Winter preparations continue to move forward, as we remove infrastructure, hoe final weeds, mulch beds, seed late cover crops, plant overwintering alliums, maintain compost piles, and more. We had one load of clean straw delivered; it’s amazing how quickly a few straw-mulched beds can make a farm look tidy and attractive.

Food preservation is an ongoing feature of life this time of year. We recently took a delivery of six bushels of organic apples from Blue Heron Orchard in NE Missouri. Three of these were intended for friends and neighbors who wanted access to organic apples, and three are for our own preservation and winter storage. We held a marathon apple-processing session on Tuesday afternoon-evening, in cooperation with the neighbor, working together to turn a bushel each of our apples into canned applesauce and nine trays of dried apples. We also made and canned apple butter, and another round of green tomato-apple pie filling, a great winter treat. We’ve been drying large quantities of green and partially ripe peppers, and will be starting soon on fermenting sauerkraut. We have more food preserved this year than ever; with no more shelving space, we now have full canning jars lining the front of most of our bookcases. A winter project for me is building more shelving/storage area in the kitchen for such preserves.

We’ve now had close to 3″ of rain in the past week, a delightful occurrence. Our stream still has no flow, an indication of just how desperately dry the ground has been. Many tasks are easier now, such as pulling t-posts from beds and moving portable animal fencing. The pig is now doing a much better job of turning up ground than he did in the bone-dry months.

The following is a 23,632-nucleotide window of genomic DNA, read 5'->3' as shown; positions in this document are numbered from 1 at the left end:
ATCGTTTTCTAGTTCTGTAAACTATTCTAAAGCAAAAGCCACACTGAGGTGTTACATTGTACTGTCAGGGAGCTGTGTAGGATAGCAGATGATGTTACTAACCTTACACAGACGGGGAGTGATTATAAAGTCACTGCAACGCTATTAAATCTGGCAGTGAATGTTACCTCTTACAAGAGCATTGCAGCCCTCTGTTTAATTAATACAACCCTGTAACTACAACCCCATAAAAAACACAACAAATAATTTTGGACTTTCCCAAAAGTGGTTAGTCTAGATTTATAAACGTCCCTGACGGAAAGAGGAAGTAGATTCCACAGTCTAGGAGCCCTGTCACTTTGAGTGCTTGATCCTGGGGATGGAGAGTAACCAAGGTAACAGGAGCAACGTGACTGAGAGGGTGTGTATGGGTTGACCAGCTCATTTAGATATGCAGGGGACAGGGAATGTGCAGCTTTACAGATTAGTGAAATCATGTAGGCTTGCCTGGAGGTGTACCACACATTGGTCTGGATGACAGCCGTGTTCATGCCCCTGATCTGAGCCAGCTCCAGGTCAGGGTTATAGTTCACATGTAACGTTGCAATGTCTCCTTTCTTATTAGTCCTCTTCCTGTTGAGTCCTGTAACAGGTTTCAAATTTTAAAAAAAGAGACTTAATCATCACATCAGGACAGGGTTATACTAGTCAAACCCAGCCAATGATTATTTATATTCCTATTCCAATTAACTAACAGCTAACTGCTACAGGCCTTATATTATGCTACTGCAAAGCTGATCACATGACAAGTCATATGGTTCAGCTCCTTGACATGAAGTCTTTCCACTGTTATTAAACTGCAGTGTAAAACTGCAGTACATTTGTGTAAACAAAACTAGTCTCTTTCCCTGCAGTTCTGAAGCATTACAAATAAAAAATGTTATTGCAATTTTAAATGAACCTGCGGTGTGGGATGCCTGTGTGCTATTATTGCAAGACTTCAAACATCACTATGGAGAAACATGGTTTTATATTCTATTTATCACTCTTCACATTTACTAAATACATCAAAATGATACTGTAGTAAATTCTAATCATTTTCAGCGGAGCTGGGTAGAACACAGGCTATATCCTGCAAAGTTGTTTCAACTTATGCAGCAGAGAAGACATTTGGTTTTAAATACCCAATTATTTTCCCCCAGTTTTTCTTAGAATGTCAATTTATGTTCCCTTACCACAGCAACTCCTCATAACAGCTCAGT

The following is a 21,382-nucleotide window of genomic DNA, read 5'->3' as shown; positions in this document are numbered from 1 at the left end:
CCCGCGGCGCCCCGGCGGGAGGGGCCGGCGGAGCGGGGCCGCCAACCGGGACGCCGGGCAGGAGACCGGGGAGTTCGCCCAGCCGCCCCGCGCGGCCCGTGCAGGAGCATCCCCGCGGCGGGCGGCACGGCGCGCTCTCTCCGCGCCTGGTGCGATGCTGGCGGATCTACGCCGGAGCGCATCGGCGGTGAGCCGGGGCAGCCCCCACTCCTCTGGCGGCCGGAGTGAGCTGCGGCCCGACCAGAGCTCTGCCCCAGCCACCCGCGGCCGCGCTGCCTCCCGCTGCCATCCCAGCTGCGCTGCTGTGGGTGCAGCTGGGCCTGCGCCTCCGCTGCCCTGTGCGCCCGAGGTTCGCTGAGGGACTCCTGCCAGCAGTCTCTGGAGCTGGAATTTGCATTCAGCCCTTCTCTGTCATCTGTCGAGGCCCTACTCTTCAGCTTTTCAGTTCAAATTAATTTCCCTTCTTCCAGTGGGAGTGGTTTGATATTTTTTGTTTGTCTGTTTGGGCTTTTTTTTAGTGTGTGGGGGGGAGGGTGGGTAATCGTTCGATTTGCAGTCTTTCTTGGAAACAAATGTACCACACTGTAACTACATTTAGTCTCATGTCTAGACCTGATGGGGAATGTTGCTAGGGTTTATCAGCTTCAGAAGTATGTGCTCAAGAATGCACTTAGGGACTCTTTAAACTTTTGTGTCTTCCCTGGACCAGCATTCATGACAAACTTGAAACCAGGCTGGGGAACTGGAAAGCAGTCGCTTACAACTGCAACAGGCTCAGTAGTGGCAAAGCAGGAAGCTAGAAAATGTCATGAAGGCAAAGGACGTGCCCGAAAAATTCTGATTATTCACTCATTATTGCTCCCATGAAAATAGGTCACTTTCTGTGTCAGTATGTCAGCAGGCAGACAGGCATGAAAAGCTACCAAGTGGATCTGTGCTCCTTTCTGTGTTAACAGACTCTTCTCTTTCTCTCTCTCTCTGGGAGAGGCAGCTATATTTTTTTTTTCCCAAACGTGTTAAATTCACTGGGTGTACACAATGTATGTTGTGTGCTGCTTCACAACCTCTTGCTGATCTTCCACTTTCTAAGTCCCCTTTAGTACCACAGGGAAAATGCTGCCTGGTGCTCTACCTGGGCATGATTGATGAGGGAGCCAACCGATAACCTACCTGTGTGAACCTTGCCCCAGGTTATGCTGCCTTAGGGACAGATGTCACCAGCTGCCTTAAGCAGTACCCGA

We continue to rotate animals onto new pastures as long as the weather remains nice. Our goat population is larger than usual, with the temporary addition of a buck for breeding purposes. We moved the pig on Thursday to fresh pasture where he can turn in more fescue now that the ground is actually moist. He later escaped after battering down a cattle panel gate, and we found him happily trotting along near the house. Fortunately, he’s quite friendly and can be lured anywhere just by running in front of him; he follows behind like a well-trained dog. And fortunately he didn’t get into any growing areas or cause any other problems while he was out. We redid the gate with more reinforcement, as befits a large and powerful hunk of live pork. Can’t wait for the cool stretch of days we need to start the processing (a goat and many young roosters are on the list, too).

I’ve finally gotten started on our new chicken house, a larger building intended to overnight-house our growing laying flock in a more secure and convenient setting. Its location will allow the birds access to multiple acres of pasture and woods, including our developing orchard. I’ll be sneaking time to work on this when possible, but at least have the foundation done and the frame up. We intend to move the birds in by early December.

Logging is on hiatus as my chainsaw developed an attitude and is in the shop. Just as well, there’s more than enough to do as it is. Still, I’m itching to get back to one of my favorite jobs.

Then there’s the weekly restaurant sales calls, harvest, and deliveries, along with market prep and attendance (probably) by the end of next week. Things don’t really slow down here until well into December.

Market plans, November 5